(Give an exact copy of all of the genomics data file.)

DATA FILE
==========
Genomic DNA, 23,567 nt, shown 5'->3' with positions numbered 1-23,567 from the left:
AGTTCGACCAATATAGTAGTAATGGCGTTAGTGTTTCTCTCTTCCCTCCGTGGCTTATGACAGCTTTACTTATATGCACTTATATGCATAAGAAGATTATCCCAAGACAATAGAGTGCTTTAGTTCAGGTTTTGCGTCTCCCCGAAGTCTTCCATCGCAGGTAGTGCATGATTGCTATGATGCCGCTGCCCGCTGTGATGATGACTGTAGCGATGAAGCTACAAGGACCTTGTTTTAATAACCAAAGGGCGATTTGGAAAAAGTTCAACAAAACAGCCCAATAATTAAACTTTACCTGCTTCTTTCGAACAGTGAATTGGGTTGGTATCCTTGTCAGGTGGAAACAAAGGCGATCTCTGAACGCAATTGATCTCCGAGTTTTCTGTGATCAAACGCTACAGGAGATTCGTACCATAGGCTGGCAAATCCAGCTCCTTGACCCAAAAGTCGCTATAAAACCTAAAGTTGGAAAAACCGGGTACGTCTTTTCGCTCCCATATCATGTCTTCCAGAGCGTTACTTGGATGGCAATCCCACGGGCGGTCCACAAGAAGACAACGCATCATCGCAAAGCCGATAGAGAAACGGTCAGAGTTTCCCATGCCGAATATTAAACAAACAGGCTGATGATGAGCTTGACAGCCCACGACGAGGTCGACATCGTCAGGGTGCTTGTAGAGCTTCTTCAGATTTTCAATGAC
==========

Genomic DNA, 23,567 nt, shown 5'->3' with positions numbered 1-23,567 from the left:
AGTTCGACCAATATAGTAGTAATGGCGTTAGTGTTTCTCTCTTCCCTCCGTGGCTTATGACAGCTTTACTTATATGCACTTATATGCATAAGAAGATTATCCCAAGACAATAGAGTGCTTTAGTTCAGGTTTTGCGTCTCCCCGAAGTCTTCCATCGCAGGTAGTGCATGATTGCTATGATGCCGCTGCCCGCTGTGATGATGACTGTAGCGATGAAGCTACAAGGACCTTGTTTTAATAACCAAAGGGCGATTTGGAAAAAGTTCAACAAAACAGCCCAATAATTAAACTTTACCTGCTTCTTTCGAACAGTGAATTGGGTTGGTATCCTTGTCAGGTGGAAACAAAGGCGATCTCTGAACGCAATTGATCTCCGAGTTTTCTGTGATCAAACGCTACAGGAGATTCGTACCATAGGCTGGCAAATCCAGCTCCTTGACCCAAAAGTCGCTATAAAACCTAAAGTTGGAAAAACCGGGTACGTCTTTTCGCTCCCATATCATGTCTTCCAGAGCGTTACTTGGATGGCAATCCCACGGGCGGTCCACAAGAAGACAACGCATCATCGCAAAGCCGATAGAGAAACGGTCAGAGTTTCCCATGCCGAATATTAAACAAACAGGCTGATGATGAGCTTGACAGCCCACGACGAGGTCGACATCGTCAGGGTGCTTGTAGAGCTTCTTCAGATTTTCAATGAC